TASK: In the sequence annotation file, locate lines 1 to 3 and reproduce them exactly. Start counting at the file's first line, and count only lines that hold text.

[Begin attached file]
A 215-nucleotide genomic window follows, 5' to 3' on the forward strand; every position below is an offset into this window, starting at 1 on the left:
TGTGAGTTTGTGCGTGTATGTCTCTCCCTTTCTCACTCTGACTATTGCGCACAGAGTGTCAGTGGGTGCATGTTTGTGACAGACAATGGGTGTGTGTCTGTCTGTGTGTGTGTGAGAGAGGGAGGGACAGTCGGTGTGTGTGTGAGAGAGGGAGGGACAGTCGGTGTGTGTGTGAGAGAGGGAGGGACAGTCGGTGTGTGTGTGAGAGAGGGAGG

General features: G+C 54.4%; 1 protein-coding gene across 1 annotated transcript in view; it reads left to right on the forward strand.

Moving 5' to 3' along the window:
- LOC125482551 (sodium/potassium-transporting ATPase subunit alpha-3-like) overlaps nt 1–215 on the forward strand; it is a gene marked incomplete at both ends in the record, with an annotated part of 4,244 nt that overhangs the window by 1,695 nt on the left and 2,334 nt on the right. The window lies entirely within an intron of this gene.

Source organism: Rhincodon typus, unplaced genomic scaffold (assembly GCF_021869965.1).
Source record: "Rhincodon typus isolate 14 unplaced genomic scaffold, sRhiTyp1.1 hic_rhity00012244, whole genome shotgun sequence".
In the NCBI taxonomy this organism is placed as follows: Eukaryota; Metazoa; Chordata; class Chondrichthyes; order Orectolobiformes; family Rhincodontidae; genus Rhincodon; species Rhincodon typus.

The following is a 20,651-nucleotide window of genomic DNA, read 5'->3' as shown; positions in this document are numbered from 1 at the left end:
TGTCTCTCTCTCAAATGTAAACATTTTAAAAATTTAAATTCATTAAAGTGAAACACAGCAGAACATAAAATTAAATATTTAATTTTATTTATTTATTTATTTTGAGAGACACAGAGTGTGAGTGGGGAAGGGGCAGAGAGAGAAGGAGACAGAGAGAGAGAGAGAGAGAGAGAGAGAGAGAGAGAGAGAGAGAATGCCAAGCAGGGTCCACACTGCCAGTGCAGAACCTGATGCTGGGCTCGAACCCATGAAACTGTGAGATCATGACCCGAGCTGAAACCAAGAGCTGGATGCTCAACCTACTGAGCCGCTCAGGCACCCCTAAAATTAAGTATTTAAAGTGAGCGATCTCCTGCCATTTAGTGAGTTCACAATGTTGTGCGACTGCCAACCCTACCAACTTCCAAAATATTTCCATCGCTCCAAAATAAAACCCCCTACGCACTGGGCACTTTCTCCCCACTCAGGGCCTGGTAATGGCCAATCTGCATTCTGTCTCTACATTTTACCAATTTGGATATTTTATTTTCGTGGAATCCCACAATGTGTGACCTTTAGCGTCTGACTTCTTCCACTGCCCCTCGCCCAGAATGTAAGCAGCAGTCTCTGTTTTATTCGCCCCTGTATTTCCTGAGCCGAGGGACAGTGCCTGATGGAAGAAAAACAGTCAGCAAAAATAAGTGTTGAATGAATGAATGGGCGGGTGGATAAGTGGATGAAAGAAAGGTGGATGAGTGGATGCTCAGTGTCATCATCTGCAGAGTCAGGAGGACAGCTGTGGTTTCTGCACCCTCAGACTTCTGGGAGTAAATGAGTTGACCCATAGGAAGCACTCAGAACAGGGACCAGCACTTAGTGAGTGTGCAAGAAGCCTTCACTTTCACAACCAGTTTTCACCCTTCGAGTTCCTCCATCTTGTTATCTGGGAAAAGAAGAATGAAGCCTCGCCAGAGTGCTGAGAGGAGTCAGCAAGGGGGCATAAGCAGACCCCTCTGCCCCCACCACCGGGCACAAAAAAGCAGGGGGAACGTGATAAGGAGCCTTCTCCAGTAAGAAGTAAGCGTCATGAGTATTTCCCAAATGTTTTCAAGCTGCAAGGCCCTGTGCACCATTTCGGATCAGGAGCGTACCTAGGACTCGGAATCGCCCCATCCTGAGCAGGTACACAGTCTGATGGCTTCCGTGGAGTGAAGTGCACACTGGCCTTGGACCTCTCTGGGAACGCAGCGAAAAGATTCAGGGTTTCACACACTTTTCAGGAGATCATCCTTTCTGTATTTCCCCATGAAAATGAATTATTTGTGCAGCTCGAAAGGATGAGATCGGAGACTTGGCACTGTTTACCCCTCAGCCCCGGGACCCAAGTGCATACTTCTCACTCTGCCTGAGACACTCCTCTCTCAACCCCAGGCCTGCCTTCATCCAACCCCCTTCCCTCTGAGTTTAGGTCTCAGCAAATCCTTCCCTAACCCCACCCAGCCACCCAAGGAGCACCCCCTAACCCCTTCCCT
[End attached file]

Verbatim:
A 215-nucleotide genomic window follows, 5' to 3' on the forward strand; every position below is an offset into this window, starting at 1 on the left:
TGTGAGTTTGTGCGTGTATGTCTCTCCCTTTCTCACTCTGACTATTGCGCACAGAGTGTCAGTGGGTGCATGTTTGTGACAGACAATGGGTGTGTGTCTGTCTGTGTGTGTGTGAGAGAGGGAGGGACAGTCGGTGTGTGTGTGAGAGAGGGAGGGACAGTCGGTGTGTGTGTGAGAGAGGGAGGGACAGTCGGTGTGTGTGTGAGAGAGGGAGG

General features: G+C 54.4%; 1 protein-coding gene across 1 annotated transcript in view; it reads left to right on the forward strand.